# Bayesian Networks Bayesian networks A simple graphical notation

• Slides: 17

Bayesian Networks

Bayesian networks • A simple, graphical notation for conditional independence assertions and hence for compact specification of full joint distributions • Syntax: – a set of nodes, one per variable – a directed, acyclic graph (link ≈ "directly influences") – a conditional distribution for each node given its parents: P (Xi | Parents (Xi)) • In the simplest case, conditional distribution represented as a conditional probability table (CPT) giving the distribution over Xi for each combination of parent values • A node is independent of its nondescendents given its parents.

Example • Topology of network encodes conditional independence assertions: • Weather is independent of the other variables • Toothache and Catch are conditionally independent given Cavity

Example • I'm at work, neighbor John calls to say my alarm is ringing, but neighbor Mary doesn't call. Sometimes it's set off by minor earthquakes. Is there a burglar? • Variables: Burglary, Earthquake, Alarm, John. Calls, Mary. Calls • Network topology reflects "causal" knowledge: – – A burglar can set the alarm off An earthquake can set the alarm off The alarm can cause Mary to call The alarm can cause John to call

Example contd.

Compactness • A CPT for Boolean Xi with k Boolean parents has 2 k rows for the combinations of parent values • Each row requires one number p for Xi = true (the number for Xi = false is just 1 -p) • If each variable has no more than k parents, the complete network requires O(n · 2 k) numbers • I. e. , grows linearly with n, vs. O(2 n) for the full joint distribution • For burglary net, 1 + 4 + 2 = 10 numbers (vs. 25 -1 = 31)

Semantics The full joint distribution is defined as the product of the local conditional distributions: n P (X 1, … , Xn) = i = 1 P (Xi | Parents(Xi)) e. g. , P(j m a b e) = P (j | a) P (m | a) P (a | b, e) P ( b) P ( e) A node is independent of its non-descendents given its parents.

Constructing Bayesian networks • 1. Choose an ordering of variables X 1, … , Xn • 2. For i = 1 to n – add Xi to the network – select parents from X 1, … , Xi-1 such that P (Xi | Parents(Xi)) = P (Xi | X 1, . . . Xi-1) This choice of parents guarantees: P (X 1, … , Xn) = πi =1 P (Xi | X 1, … , Xi-1) = πin=1 P (Xi | Parents(Xi)) n (chain rule) (by construction)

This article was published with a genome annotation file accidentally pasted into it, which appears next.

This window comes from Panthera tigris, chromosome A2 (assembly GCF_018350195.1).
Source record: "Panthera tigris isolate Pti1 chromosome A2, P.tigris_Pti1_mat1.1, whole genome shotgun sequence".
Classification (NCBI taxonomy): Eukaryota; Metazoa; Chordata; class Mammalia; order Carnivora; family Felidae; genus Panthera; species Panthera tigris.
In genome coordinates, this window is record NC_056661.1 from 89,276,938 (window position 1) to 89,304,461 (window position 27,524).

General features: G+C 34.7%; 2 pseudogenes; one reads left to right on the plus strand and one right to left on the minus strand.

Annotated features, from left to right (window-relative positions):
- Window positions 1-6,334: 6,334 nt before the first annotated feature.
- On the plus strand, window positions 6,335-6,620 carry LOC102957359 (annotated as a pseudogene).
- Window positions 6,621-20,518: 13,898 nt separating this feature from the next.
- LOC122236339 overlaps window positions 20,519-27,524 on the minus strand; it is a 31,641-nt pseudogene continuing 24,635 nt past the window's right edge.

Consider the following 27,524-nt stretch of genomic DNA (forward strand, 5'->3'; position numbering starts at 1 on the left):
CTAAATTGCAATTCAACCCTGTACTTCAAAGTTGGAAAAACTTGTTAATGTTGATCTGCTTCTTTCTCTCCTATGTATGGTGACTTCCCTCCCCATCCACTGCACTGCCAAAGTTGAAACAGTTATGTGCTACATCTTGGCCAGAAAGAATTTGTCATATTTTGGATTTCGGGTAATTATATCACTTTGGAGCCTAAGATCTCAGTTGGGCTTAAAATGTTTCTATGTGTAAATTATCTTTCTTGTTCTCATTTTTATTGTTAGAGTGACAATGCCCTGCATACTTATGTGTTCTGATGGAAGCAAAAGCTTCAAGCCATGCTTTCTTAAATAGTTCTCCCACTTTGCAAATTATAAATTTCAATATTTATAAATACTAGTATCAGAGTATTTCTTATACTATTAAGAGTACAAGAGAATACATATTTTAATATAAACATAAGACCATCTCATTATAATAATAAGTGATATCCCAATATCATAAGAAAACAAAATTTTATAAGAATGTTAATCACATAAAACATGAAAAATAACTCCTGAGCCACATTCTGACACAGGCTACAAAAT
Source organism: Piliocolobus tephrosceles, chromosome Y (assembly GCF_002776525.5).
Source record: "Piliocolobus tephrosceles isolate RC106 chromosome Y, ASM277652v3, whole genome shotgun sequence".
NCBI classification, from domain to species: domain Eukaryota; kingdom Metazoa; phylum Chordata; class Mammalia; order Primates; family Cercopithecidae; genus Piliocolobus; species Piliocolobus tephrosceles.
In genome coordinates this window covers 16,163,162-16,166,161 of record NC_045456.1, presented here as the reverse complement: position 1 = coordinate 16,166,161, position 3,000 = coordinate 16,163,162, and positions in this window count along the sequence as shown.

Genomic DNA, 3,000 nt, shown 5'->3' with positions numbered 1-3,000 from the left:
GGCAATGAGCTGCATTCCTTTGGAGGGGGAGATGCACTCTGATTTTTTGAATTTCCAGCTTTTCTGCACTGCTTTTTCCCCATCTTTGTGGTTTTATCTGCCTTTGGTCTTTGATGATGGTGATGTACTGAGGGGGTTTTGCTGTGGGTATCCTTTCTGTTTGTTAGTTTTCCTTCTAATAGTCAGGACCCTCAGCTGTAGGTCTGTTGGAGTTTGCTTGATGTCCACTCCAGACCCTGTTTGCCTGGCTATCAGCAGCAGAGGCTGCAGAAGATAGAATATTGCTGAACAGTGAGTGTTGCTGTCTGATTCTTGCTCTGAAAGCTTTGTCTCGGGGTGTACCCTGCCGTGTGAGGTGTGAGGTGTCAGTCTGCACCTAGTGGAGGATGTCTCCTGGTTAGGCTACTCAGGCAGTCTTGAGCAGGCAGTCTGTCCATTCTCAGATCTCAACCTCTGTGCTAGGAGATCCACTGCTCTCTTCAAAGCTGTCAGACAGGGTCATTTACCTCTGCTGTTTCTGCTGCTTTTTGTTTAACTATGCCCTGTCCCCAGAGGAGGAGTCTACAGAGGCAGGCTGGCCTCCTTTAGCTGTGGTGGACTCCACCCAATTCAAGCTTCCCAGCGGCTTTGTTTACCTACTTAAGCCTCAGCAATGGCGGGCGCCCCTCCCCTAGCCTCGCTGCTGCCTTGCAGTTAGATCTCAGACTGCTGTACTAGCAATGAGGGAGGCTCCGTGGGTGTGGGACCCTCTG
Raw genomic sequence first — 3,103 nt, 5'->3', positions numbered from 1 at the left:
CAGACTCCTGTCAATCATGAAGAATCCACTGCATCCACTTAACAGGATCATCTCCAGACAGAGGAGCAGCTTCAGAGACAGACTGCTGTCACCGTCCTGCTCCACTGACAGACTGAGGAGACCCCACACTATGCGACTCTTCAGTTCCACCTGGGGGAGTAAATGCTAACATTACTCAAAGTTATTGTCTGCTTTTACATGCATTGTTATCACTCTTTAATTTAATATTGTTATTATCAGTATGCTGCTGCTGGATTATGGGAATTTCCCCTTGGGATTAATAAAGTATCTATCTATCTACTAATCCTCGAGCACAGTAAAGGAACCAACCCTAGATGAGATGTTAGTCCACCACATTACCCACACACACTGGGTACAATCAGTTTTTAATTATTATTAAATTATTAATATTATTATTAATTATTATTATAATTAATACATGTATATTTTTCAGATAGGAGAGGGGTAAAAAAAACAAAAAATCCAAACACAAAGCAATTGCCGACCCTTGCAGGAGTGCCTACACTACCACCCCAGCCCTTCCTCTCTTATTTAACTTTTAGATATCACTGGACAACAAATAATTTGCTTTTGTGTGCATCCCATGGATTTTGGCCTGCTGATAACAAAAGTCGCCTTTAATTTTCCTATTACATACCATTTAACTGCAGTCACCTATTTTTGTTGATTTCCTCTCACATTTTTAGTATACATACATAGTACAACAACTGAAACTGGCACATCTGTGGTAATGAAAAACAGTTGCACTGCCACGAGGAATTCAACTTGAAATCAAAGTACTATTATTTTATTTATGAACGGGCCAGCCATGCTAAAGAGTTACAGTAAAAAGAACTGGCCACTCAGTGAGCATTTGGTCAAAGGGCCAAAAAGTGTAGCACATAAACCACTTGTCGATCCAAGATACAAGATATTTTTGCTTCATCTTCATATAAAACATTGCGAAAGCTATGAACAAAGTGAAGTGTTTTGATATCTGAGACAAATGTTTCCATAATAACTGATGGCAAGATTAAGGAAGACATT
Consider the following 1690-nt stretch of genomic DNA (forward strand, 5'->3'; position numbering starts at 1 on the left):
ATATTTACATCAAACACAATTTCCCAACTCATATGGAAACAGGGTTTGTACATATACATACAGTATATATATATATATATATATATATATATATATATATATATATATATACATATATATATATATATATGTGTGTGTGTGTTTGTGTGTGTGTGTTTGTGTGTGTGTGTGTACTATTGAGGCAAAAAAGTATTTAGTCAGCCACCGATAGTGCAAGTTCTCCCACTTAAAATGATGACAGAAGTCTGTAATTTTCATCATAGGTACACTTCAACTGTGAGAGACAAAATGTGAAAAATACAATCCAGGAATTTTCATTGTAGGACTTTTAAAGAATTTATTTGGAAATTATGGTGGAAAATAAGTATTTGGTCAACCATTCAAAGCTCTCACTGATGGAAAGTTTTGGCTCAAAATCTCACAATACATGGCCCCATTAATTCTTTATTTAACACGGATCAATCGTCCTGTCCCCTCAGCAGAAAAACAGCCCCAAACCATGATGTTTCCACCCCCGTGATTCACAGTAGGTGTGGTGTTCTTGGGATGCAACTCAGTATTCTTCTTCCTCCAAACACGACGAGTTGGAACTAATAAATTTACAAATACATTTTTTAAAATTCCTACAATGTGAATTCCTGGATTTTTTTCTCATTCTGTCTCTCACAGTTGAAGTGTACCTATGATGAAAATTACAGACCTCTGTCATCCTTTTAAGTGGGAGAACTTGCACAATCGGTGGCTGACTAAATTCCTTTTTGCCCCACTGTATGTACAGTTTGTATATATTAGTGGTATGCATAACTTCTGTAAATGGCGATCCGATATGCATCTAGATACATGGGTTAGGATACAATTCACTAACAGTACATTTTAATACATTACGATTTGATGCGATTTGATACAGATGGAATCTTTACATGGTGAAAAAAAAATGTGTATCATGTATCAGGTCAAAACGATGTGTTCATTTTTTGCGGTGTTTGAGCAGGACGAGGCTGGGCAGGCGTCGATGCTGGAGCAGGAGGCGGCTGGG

Example • Suppose we choose the ordering M, J, A, B, E P(J | M) = P(J)?

Example • Suppose we choose the ordering M, J, A, B, E P(J | M) = P(J) No P(A | J, M) = P(A | J)? P(A | J, M) = P(A)?

Example • Suppose we choose the ordering M, J, A, B, E P(J | M) = P(J) No P(A | J, M) = P(A | J)? P(A | J, M) = P(A)? No P(B | A, J, M) = P(B | A)? P(B | A, J, M) = P(B)?

Example • Suppose we choose the ordering M, J, A, B, E P(J | M) = P(J) No P(A | J, M) = P(A | J)? P(A | J, M) = P(A)? No P(B | A, J, M) = P(B | A)? Yes P(B | A, J, M) = P(B)? No P(E | B, A , J, M) = P(E | A)? P(E | B, A, J, M) = P(E | A, B)?

Example • Suppose we choose the ordering M, J, A, B, E P(J | M) = P(J) No P(A | J, M) = P(A | J)? P(A | J, M) = P(A)? No P(B | A, J, M) = P(B | A)? Yes P(B | A, J, M) = P(B)? No P(E | B, A , J, M) = P(E | A)? No P(E | B, A, J, M) = P(E | A, B)? Yes

Example contd. • Deciding conditional independence is hard in noncausal directions • (Causal models and conditional independence seem hardwired for humans!) • Network is less compact: 1 + 2 + 4 = 13 numbers needed

Conditional independence and D-separation • Two sets of nodes, X and Y, are conditionally independent given an evidence set of nodes, E if every undirected path from a node in X to a node in Y is d-seperated by E. • A set of nodes, E d-separates to sets of nodes, X and Y, if every undirected path from a node in X to a node in Y is blocked by E • A path is blocked given E if there is a node Z on the path for which one of the following holds:

Conditional independence and D-separation - example

Some Applications of BN § Medical diagnosis § Troubleshooting of hardware/software systems § § Fraud/uncollectible debt detection Data mining Analysis of genetic sequences Data interpretation, computer vision, image understanding